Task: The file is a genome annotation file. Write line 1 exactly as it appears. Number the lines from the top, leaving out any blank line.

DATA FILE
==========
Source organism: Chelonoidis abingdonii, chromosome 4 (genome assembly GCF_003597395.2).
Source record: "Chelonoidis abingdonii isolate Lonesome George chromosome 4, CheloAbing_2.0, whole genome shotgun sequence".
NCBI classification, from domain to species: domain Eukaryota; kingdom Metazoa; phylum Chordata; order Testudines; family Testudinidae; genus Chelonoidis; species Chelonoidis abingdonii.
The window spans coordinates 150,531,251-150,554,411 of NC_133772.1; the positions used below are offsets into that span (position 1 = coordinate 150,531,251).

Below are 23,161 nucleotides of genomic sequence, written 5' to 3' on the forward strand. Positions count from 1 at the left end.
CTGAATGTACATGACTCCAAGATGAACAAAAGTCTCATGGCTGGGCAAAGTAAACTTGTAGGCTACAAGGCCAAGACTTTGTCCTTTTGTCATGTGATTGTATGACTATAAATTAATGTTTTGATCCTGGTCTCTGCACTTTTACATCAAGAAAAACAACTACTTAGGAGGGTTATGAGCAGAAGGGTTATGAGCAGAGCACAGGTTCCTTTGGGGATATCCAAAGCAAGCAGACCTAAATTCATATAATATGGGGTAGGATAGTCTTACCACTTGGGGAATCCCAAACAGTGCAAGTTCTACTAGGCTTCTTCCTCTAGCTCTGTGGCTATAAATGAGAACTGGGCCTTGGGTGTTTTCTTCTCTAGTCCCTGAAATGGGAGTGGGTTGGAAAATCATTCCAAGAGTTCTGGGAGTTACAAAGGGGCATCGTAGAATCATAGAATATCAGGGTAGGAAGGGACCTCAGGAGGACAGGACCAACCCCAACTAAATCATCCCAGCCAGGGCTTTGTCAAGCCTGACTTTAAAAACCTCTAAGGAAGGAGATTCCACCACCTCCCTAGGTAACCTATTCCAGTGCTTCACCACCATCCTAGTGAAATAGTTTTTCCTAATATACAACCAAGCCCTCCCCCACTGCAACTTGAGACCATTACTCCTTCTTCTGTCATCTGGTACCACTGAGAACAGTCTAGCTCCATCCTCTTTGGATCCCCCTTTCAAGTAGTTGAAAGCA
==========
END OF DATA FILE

Source organism: Chelonoidis abingdonii, chromosome 4 (genome assembly GCF_003597395.2).